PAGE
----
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Crews Monitor Fires Caused by Lightning

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DEXTER, Ore. — Fire crews say with the weather calming down, the fire danger isn’t as severe.

But, we’re not out of the woods just yet.

The Willamette National Forest and Springfield Oregon Department of Forestry offices watching more than 80 fires. And while most have been lined and contained, that doesn’t mean they’re all out just yet.

There were 400-500 strikes near the McKenzie Bridge and Oakridge areas Sunday night alone.

“As a result of that storm Sunday evening, as well as some strikes that occurred into Monday, we have picked up so far 70 fires to date,” said Judith McHugh, Willamette National Forest Public Affairs Officer.

Crews say nearby communities have been kept out of harm’s way, thanks in part to the recent rains, which have increased humidity, but they’ll continue to keep a close watch for weeks to come.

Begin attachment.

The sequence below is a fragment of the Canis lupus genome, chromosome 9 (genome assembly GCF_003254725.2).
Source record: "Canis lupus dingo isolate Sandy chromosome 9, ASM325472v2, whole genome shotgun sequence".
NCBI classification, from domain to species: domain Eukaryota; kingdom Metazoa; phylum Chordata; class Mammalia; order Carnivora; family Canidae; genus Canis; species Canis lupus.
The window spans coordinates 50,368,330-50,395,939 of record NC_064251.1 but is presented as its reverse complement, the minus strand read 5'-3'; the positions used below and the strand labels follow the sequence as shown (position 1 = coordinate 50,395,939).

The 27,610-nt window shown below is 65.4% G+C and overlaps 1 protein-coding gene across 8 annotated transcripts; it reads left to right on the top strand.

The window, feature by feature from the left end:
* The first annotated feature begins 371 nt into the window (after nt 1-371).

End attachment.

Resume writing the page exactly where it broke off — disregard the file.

“We are predicted to go back into a warming and drying trend, and we do anticipate that more fires will pop up from the lightning we saw earlier this week,” McHugh said.

ODF says their 14 fires are also under control. The largest, the Dexter Fire, is now fully contained, but they won’t stop patrols anytime soon.

“We’re still in preparedness level five in the Northwest, which means a lot of resources are tied up in the Northwest. And so just like the forest service, we’ll be monitoring basically until the fall rains come,” said Matt Thomas, wildland supervisor.

Because of those limited resources, staff from the Springfield office were sent to other parts of the state to help fight other fires before the lightning storms hit.

Everyone has since returned for a chance to rest before we start to see more summerlike temperatures.

“We’re able to get some crews some extra rest here, and there when we can. And as we wind down, we’ll get some guys some more rest that’s for sure. Morale is high,” Thomas said.

None of the fires have impacted nearby structures. Staff with the Willamette National Forest say their recreation access has been unaffected, and they’re encouraging the public to report any potential fires to keep it that way.

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